Granite countertops popular in modern kitchens are usually radioactive, and in some cases emit extremely dangerous levels of radiation.

This issue has been widely reported, but the public remains unconcerned because of a popular misconception that there is no risk. Medical and health experts aware of the issue are quick to reassure the public that there is nothing to worry about, yet what they’re really thinking is: “I wouldn’t have them in my house.” The reality is, granite can exhibit hazardous levels of radiation.

Video: I tested my own granite countertop at home and was shocked by the result, the warning alarm went off on the radiation monitor! [Video uploading…]

Every slab of granite is different, because of course it’s naturally-occurring igneous rock. Each slab or granite formed under different conditions, and even within a single slab the composition is not homogeneous. The fact is, some slabs of granite when tested exhibit extremely high radioactive emissions. Most slabs are more radioactive than alternative materials or the background level of radiation in your home.

Granite tends to contain radioisotopes, primarily uranium, thorium and radium. (Yes, you did read that correctly, and yes uranium is the fissile material used as the active ingredient of nuclear weapons, primarily uranium-235, and yes this isotope is found in granite.) Potassium radioisotopes are also present in granite. These radioisotopes emit gamma rays, x-rays, as well as beta particles and alpha particles (listed in descending order of harmfulness). When beta particles strike metal, it tends to release x-rays, especially denser metals like lead (Bremsstrahlung radiation). Countertops have been found emitting 100 times the normal “background level” of radiation. (Background levels vary between locations, and some parts of the UK for example are radiation hotspots precisely because of naturally occurring granite in the local geology.)

The same radionuclides decay into radon gas, a dangerous invisible radioactive gas that is known to cause cancers, especially lung cancer. The US DEEP website acknowledges that a granite countertop can “push radon levels well over the 4 pCi/L guideline from the EPA”. The British government acknowledges that breathing radon from granite is the second biggest cause of lung cancer, killing over 1000 people every year! In extreme cases, when radon is measured, an affected building may have to be evacuated and this is an internationally accepted safety measure.

In short, your granite work top is irradiating your home with invisible rays of ionising radiation, as well as releasing hazardous radioactive gas that can accumulate if not ventilated. This may sound sensationalist, or alarmist, but it is not; it is literally true. Granite can be harmful. Some pieces of granite produce a lot more radiation and release a lot more radon than others. It’s the luck of the draw. Pink granite as a rule-of-thumb is generally the most radioactive type of the rock, but certain slabs of any other type including black granite can exhibit equally dangerous levels of radioactivity. (As I found out to my shock TODAY when I tested the one in my own kitchen by accident while calibrating a Geiger counter for our UFO research projects, instantly alerting me to the severity of the issue and inspiring me to immediately write this article — video above of me detecting high levels of radiation in my own kitchen, apologies for the swearing/expletives!)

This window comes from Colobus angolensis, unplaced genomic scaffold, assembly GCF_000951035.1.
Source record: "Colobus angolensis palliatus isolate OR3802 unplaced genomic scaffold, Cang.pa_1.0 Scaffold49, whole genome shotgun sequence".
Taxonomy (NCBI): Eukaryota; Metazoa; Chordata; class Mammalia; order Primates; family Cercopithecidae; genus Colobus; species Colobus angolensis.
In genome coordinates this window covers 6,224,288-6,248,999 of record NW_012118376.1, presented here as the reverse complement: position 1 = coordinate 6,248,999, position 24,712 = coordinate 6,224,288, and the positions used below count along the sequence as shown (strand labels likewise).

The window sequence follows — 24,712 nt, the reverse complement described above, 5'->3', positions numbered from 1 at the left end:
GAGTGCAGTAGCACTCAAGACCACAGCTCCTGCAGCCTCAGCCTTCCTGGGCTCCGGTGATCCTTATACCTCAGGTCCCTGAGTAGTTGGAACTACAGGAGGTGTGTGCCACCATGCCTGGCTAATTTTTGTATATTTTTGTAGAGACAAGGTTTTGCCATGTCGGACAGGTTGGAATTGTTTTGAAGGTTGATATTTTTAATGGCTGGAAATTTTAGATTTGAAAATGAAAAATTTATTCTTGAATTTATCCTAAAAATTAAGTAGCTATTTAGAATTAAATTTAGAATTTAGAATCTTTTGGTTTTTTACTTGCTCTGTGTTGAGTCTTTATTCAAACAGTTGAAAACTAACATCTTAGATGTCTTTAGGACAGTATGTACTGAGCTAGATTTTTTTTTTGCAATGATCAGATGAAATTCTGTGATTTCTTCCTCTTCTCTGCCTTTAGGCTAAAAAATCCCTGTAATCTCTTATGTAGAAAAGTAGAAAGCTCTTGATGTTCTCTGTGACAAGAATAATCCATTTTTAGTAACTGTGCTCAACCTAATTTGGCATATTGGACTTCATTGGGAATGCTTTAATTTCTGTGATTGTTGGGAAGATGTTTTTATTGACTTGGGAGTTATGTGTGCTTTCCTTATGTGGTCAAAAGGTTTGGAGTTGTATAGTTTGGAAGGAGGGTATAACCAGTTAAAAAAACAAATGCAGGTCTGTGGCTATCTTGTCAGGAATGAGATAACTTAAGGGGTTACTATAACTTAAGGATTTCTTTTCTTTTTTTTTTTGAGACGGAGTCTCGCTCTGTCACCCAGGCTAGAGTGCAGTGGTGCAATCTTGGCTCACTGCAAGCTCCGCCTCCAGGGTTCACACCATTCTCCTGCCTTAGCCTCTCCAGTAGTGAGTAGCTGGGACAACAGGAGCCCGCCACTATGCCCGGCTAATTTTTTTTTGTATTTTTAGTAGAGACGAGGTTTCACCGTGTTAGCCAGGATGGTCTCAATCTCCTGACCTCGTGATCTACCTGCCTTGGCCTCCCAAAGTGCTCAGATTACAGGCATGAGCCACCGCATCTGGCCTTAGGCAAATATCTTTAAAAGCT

Nobody is monitoring this problem. Granite is sourced from geologically diverse areas all over the world without any checks for high radioactivity. Your worktop could come from a uranium mine and you wouldn’t even know it! In the US,  the EPA is aware of the issue, but taking no action. The UK is slightly more proactive, with the HSE very open about the risks and other agencies working to raise awareness and monitor homes, especially in hotspots such as the southwest area of Britain. Nobody checks to see which slabs of granite are the most dangerous. Nobody is measuring radiation readings before or after installation of a new kitchen. Everyone behaves as though this is not a concern — but it is, and people have every right to be aware of the risks. Geiger counters and radiation monitors are cheap, and people should use them. We recommend the GMC-600 digital Geiger counter radiation monitor by GQ Electronics in Seattle, USA. They do also offer much cheaper radiation detectors, although these don’t detect alpha, but that’s fine because radioactive materials in granite also emit all the other kinds anyway. [Ok, so if you’re a science geek, want to become an enthusiast, or just want to impress somebody, get the GMC-600 Plus because that’s twice as sensitive at picking up radioactivity, but honestly all of these are lab grade devices that are more than sensitive enough to assess the radioactivity of a slab of granite accurately in 10 minutes — just watch the average air dose on the screen.] (I’m currently based in the UK, and mine arrived 24 hours after I ordered it, via DHL.) Chip in with your neighbours, get one, and share it. Teach your kids some science along the way. Likewise, radon detectors are readily available commercially.

If you have a granite work surface or are considering getting one, it would be sensible to check its radiation levels — ideally before you purchase. It would be negligent to ignore the danger, and irrational to assume that your piece of granite is safe. Nobody else has your back on this, so it’s all on you.